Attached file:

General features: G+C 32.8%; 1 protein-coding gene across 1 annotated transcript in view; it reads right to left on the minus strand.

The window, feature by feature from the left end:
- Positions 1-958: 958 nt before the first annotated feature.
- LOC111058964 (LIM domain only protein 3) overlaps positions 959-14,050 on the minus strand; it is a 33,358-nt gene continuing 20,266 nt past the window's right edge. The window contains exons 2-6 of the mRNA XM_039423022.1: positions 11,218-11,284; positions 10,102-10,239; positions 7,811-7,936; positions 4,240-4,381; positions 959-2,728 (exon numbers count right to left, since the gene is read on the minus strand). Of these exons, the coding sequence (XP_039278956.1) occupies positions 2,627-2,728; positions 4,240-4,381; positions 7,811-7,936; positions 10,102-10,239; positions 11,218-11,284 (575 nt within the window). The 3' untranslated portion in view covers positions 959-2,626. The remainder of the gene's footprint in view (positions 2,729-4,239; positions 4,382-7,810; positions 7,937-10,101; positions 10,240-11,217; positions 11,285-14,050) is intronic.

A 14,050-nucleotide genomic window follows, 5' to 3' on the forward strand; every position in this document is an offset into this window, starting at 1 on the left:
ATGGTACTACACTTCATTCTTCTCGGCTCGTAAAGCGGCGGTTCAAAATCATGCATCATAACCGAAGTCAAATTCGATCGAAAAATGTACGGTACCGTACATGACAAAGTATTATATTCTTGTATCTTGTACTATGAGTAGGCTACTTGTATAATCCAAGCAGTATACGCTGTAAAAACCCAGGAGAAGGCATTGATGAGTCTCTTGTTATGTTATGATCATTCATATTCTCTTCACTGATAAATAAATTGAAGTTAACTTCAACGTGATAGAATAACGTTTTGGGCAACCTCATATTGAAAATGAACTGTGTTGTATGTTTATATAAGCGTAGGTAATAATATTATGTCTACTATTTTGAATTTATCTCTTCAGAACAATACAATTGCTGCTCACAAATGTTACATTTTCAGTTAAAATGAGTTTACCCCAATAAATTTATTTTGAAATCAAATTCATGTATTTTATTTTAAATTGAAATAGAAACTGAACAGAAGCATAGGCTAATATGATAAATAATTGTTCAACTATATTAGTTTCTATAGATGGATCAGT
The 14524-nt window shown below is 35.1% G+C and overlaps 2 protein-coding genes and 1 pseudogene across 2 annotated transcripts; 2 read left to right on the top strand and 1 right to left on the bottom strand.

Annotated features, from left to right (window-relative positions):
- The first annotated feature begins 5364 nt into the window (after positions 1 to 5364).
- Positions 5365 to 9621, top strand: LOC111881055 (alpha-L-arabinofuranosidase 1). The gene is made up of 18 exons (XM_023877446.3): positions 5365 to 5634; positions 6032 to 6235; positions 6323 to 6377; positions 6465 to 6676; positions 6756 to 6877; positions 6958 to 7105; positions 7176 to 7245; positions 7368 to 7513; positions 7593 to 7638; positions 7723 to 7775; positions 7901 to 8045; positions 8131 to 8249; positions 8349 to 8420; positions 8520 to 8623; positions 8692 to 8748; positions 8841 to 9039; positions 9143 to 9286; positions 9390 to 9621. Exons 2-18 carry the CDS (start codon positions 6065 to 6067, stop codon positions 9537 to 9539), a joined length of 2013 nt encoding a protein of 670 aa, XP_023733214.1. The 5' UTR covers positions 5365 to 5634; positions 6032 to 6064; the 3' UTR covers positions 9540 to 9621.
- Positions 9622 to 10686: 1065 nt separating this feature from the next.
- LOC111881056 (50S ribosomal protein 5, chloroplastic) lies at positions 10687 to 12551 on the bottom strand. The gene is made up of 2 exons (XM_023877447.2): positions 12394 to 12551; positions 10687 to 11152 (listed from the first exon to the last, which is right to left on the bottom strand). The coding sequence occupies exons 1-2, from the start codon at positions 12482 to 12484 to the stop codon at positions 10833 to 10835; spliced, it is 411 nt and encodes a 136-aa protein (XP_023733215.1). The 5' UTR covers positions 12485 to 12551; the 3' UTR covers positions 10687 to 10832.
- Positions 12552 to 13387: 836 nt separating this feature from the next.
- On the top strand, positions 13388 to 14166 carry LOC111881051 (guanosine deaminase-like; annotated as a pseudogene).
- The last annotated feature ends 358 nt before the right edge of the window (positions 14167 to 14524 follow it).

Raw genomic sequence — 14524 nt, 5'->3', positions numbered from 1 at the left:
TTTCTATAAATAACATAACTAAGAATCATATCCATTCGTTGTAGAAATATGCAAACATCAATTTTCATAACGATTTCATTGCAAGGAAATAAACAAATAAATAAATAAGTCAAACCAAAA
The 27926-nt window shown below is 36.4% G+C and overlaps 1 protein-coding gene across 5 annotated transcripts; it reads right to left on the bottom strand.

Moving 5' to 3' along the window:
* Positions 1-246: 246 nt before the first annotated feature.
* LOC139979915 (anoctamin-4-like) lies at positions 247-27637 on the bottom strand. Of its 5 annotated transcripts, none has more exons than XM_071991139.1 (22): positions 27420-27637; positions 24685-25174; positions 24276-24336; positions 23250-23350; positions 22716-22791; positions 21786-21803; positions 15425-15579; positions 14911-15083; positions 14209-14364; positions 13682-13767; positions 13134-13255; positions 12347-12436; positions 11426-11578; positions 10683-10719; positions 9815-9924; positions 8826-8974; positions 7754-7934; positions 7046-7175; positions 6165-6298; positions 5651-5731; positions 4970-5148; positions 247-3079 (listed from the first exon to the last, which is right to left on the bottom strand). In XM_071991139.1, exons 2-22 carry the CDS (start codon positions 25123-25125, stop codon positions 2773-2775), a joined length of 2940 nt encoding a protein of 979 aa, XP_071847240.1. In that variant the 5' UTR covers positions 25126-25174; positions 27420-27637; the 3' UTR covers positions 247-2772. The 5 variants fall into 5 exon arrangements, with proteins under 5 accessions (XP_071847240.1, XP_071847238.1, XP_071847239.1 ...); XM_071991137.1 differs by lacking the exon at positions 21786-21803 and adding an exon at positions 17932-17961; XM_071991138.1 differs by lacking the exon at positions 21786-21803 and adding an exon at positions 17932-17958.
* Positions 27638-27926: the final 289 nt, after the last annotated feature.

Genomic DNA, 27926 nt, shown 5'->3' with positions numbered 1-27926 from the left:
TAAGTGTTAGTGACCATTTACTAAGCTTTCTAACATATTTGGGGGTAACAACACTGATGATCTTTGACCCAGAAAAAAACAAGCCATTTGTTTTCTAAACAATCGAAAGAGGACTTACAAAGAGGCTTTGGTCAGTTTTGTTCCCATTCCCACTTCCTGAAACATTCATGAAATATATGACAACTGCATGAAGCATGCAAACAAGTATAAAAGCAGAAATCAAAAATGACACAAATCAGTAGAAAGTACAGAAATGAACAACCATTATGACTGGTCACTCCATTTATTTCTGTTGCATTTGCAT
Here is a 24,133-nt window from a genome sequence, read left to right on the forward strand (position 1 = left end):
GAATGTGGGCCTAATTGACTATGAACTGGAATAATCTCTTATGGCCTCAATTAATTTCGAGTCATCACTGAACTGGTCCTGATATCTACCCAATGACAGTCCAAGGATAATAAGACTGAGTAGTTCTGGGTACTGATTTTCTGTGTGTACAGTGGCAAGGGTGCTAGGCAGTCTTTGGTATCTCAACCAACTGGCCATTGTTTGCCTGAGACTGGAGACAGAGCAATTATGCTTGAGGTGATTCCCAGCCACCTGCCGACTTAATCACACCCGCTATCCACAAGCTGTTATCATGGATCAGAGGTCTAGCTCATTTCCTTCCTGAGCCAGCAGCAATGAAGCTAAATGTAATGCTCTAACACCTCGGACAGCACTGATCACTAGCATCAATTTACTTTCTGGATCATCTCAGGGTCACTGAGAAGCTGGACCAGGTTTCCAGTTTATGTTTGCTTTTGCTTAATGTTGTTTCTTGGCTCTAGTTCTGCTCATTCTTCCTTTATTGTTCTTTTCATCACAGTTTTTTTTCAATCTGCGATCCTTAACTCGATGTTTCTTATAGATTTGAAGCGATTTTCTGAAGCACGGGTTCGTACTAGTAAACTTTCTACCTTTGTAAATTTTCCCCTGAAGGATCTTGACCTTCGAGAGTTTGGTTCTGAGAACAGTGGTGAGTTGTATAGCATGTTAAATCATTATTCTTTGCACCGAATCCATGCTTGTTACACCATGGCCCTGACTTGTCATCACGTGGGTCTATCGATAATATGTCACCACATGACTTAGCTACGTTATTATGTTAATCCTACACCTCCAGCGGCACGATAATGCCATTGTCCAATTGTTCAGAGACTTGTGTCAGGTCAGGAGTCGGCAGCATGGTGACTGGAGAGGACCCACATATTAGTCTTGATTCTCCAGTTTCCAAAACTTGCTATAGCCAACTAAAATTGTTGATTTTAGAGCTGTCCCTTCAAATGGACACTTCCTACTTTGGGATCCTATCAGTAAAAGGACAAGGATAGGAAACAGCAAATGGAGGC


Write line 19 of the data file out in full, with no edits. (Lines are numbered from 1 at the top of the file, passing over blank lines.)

Moving 5' to 3' along the window: